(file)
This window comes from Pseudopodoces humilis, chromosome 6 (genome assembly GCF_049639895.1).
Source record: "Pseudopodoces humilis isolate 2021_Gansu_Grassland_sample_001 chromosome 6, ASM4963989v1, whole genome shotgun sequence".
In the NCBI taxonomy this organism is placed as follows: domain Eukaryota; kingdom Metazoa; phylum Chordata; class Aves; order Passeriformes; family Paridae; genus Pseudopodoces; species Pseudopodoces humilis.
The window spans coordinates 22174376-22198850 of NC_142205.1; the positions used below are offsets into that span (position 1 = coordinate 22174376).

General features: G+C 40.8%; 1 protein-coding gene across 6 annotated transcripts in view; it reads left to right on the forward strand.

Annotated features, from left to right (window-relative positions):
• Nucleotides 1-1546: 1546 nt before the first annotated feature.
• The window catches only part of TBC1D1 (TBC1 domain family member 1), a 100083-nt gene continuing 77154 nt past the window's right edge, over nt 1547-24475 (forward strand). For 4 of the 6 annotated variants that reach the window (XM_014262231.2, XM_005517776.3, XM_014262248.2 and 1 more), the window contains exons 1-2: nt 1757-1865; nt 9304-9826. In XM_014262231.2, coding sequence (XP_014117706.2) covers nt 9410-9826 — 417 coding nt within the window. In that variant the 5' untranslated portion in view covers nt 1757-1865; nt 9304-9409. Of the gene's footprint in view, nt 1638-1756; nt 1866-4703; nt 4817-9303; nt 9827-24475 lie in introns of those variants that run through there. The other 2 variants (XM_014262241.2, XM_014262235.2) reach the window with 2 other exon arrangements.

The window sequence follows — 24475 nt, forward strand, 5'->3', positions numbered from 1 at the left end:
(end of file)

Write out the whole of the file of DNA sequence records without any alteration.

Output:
This window comes from Pseudopodoces humilis, chromosome 6 (genome assembly GCF_049639895.1).
Source record: "Pseudopodoces humilis isolate 2021_Gansu_Grassland_sample_001 chromosome 6, ASM4963989v1, whole genome shotgun sequence".
In the NCBI taxonomy this organism is placed as follows: domain Eukaryota; kingdom Metazoa; phylum Chordata; class Aves; order Passeriformes; family Paridae; genus Pseudopodoces; species Pseudopodoces humilis.
The window spans coordinates 22174376-22198850 of NC_142205.1; the positions used below are offsets into that span (position 1 = coordinate 22174376).

General features: G+C 40.8%; 1 protein-coding gene across 6 annotated transcripts in view; it reads left to right on the forward strand.

Annotated features, from left to right (window-relative positions):
• Nucleotides 1-1546: 1546 nt before the first annotated feature.
• The window catches only part of TBC1D1 (TBC1 domain family member 1), a 100083-nt gene continuing 77154 nt past the window's right edge, over nt 1547-24475 (forward strand). For 4 of the 6 annotated variants that reach the window (XM_014262231.2, XM_005517776.3, XM_014262248.2 and 1 more), the window contains exons 1-2: nt 1757-1865; nt 9304-9826. In XM_014262231.2, coding sequence (XP_014117706.2) covers nt 9410-9826 — 417 coding nt within the window. In that variant the 5' untranslated portion in view covers nt 1757-1865; nt 9304-9409. Of the gene's footprint in view, nt 1638-1756; nt 1866-4703; nt 4817-9303; nt 9827-24475 lie in introns of those variants that run through there. The other 2 variants (XM_014262241.2, XM_014262235.2) reach the window with 2 other exon arrangements.

The window sequence follows — 24475 nt, forward strand, 5'->3', positions numbered from 1 at the left end: